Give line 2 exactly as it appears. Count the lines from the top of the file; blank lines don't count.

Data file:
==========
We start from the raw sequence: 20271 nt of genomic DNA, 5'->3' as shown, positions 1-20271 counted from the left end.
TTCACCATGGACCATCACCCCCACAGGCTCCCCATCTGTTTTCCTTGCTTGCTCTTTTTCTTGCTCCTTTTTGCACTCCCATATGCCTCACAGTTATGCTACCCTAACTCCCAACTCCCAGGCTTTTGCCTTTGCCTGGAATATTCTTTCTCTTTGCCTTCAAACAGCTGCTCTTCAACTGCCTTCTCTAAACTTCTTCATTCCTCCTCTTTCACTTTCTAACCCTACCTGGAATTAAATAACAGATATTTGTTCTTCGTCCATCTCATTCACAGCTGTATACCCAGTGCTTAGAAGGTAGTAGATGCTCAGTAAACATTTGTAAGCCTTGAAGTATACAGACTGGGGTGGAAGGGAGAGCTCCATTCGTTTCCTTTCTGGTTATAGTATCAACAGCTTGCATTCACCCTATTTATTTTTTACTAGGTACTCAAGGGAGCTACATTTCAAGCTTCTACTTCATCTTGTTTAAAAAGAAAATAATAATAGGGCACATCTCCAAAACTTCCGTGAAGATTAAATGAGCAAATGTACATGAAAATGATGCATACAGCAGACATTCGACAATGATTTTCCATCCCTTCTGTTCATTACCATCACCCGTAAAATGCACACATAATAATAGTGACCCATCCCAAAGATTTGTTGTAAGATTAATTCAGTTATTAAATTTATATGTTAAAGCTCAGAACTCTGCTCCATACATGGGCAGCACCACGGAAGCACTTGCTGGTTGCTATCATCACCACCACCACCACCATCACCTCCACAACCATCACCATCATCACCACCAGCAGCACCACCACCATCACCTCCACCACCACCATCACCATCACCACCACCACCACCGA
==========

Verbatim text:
TTCACCATGGACCATCACCCCCACAGGCTCCCCATCTGTTTTCCTTGCTTGCTCTTTTTCTTGCTCCTTTTTGCACTCCCATATGCCTCACAGTTATGCTACCCTAACTCCCAACTCCCAGGCTTTTGCCTTTGCCTGGAATATTCTTTCTCTTTGCCTTCAAACAGCTGCTCTTCAACTGCCTTCTCTAAACTTCTTCATTCCTCCTCTTTCACTTTCTAACCCTACCTGGAATTAAATAACAGATATTTGTTCTTCGTCCATCTCATTCACAGCTGTATACCCAGTGCTTAGAAGGTAGTAGATGCTCAGTAAACATTTGTAAGCCTTGAAGTATACAGACTGGGGTGGAAGGGAGAGCTCCATTCGTTTCCTTTCTGGTTATAGTATCAACAGCTTGCATTCACCCTATTTATTTTTTACTAGGTACTCAAGGGAGCTACATTTCAAGCTTCTACTTCATCTTGTTTAAAAAGAAAATAATAATAGGGCACATCTCCAAAACTTCCGTGAAGATTAAATGAGCAAATGTACATGAAAATGATGCATACAGCAGACATTCGACAATGATTTTCCATCCCTTCTGTTCATTACCATCACCCGTAAAATGCACACATAATAATAGTGACCCATCCCAAAGATTTGTTGTAAGATTAATTCAGTTATTAAATTTATATGTTAAAGCTCAGAACTCTGCTCCATACATGGGCAGCACCACGGAAGCACTTGCTGGTTGCTATCATCACCACCACCACCACCATCACCTCCACAACCATCACCATCATCACCACCAGCAGCACCACCACCATCACCTCCACCACCACCATCACCATCACCACCACCACCACCGA